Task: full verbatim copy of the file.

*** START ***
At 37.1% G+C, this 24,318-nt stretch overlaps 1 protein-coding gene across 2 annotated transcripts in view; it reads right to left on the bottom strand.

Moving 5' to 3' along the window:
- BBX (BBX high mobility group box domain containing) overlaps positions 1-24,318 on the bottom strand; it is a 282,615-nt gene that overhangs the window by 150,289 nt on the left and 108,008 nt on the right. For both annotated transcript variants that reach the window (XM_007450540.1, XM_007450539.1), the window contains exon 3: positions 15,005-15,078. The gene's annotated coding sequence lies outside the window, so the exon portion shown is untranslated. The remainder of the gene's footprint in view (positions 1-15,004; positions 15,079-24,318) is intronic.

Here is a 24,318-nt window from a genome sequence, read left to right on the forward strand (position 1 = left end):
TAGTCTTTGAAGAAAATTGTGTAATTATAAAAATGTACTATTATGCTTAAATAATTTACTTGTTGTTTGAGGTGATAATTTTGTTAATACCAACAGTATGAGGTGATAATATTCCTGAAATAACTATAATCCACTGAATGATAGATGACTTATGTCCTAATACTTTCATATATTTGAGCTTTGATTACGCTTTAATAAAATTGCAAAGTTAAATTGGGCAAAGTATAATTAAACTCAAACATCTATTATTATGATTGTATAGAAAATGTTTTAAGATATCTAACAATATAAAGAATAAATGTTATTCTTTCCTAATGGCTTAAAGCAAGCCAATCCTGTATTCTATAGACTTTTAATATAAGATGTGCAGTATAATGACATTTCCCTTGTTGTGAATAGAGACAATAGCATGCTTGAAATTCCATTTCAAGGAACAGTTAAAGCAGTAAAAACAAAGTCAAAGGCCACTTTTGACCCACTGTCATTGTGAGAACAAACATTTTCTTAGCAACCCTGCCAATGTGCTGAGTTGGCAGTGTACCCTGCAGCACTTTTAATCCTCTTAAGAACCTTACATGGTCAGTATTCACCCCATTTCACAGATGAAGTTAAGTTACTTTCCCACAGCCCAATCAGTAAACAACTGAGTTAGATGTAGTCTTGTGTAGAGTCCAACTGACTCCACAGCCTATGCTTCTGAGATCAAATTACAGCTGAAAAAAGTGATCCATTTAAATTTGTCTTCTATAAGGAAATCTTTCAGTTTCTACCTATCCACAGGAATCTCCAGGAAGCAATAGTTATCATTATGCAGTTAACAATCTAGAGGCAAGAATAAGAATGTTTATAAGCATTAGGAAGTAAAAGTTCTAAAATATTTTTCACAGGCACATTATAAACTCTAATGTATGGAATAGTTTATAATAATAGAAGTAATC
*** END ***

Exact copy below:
At 37.1% G+C, this 24,318-nt stretch overlaps 1 protein-coding gene across 2 annotated transcripts in view; it reads right to left on the bottom strand.

Moving 5' to 3' along the window:
- BBX (BBX high mobility group box domain containing) overlaps positions 1-24,318 on the bottom strand; it is a 282,615-nt gene that overhangs the window by 150,289 nt on the left and 108,008 nt on the right. For both annotated transcript variants that reach the window (XM_007450540.1, XM_007450539.1), the window contains exon 3: positions 15,005-15,078. The gene's annotated coding sequence lies outside the window, so the exon portion shown is untranslated. The remainder of the gene's footprint in view (positions 1-15,004; positions 15,079-24,318) is intronic.

Here is a 24,318-nt window from a genome sequence, read left to right on the forward strand (position 1 = left end):
TAGTCTTTGAAGAAAATTGTGTAATTATAAAAATGTACTATTATGCTTAAATAATTTACTTGTTGTTTGAGGTGATAATTTTGTTAATACCAACAGTATGAGGTGATAATATTCCTGAAATAACTATAATCCACTGAATGATAGATGACTTATGTCCTAATACTTTCATATATTTGAGCTTTGATTACGCTTTAATAAAATTGCAAAGTTAAATTGGGCAAAGTATAATTAAACTCAAACATCTATTATTATGATTGTATAGAAAATGTTTTAAGATATCTAACAATATAAAGAATAAATGTTATTCTTTCCTAATGGCTTAAAGCAAGCCAATCCTGTATTCTATAGACTTTTAATATAAGATGTGCAGTATAATGACATTTCCCTTGTTGTGAATAGAGACAATAGCATGCTTGAAATTCCATTTCAAGGAACAGTTAAAGCAGTAAAAACAAAGTCAAAGGCCACTTTTGACCCACTGTCATTGTGAGAACAAACATTTTCTTAGCAACCCTGCCAATGTGCTGAGTTGGCAGTGTACCCTGCAGCACTTTTAATCCTCTTAAGAACCTTACATGGTCAGTATTCACCCCATTTCACAGATGAAGTTAAGTTACTTTCCCACAGCCCAATCAGTAAACAACTGAGTTAGATGTAGTCTTGTGTAGAGTCCAACTGACTCCACAGCCTATGCTTCTGAGATCAAATTACAGCTGAAAAAAGTGATCCATTTAAATTTGTCTTCTATAAGGAAATCTTTCAGTTTCTACCTATCCACAGGAATCTCCAGGAAGCAATAGTTATCATTATGCAGTTAACAATCTAGAGGCAAGAATAAGAATGTTTATAAGCATTAGGAAGTAAAAGTTCTAAAATATTTTTCACAGGCACATTATAAACTCTAATGTATGGAATAGTTTATAATAATAGAAGTAATC